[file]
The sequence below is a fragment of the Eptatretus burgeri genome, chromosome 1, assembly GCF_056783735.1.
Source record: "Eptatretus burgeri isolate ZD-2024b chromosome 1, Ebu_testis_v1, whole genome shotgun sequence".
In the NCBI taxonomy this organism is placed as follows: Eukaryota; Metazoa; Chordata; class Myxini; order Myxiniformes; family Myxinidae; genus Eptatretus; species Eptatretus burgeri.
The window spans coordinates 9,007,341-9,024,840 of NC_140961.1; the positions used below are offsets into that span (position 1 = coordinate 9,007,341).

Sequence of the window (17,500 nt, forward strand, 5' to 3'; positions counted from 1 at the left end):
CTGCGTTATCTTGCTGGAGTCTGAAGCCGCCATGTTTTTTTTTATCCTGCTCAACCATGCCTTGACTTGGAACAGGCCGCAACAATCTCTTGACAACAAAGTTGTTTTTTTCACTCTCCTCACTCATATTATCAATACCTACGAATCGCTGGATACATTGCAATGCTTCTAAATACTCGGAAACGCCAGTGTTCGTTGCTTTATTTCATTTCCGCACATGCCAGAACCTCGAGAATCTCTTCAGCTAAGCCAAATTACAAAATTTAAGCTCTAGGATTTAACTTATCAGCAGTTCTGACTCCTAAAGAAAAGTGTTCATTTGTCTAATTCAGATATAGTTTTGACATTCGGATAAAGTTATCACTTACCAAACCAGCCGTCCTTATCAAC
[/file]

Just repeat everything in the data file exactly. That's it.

The sequence below is a fragment of the Eptatretus burgeri genome, chromosome 1, assembly GCF_056783735.1.
Source record: "Eptatretus burgeri isolate ZD-2024b chromosome 1, Ebu_testis_v1, whole genome shotgun sequence".
In the NCBI taxonomy this organism is placed as follows: Eukaryota; Metazoa; Chordata; class Myxini; order Myxiniformes; family Myxinidae; genus Eptatretus; species Eptatretus burgeri.
The window spans coordinates 9,007,341-9,024,840 of NC_140961.1; the positions used below are offsets into that span (position 1 = coordinate 9,007,341).

Sequence of the window (17,500 nt, forward strand, 5' to 3'; positions counted from 1 at the left end):
CTGCGTTATCTTGCTGGAGTCTGAAGCCGCCATGTTTTTTTTTATCCTGCTCAACCATGCCTTGACTTGGAACAGGCCGCAACAATCTCTTGACAACAAAGTTGTTTTTTTCACTCTCCTCACTCATATTATCAATACCTACGAATCGCTGGATACATTGCAATGCTTCTAAATACTCGGAAACGCCAGTGTTCGTTGCTTTATTTCATTTCCGCACATGCCAGAACCTCGAGAATCTCTTCAGCTAAGCCAAATTACAAAATTTAAGCTCTAGGATTTAACTTATCAGCAGTTCTGACTCCTAAAGAAAAGTGTTCATTTGTCTAATTCAGATATAGTTTTGACATTCGGATAAAGTTATCACTTACCAAACCAGCCGTCCTTATCAAC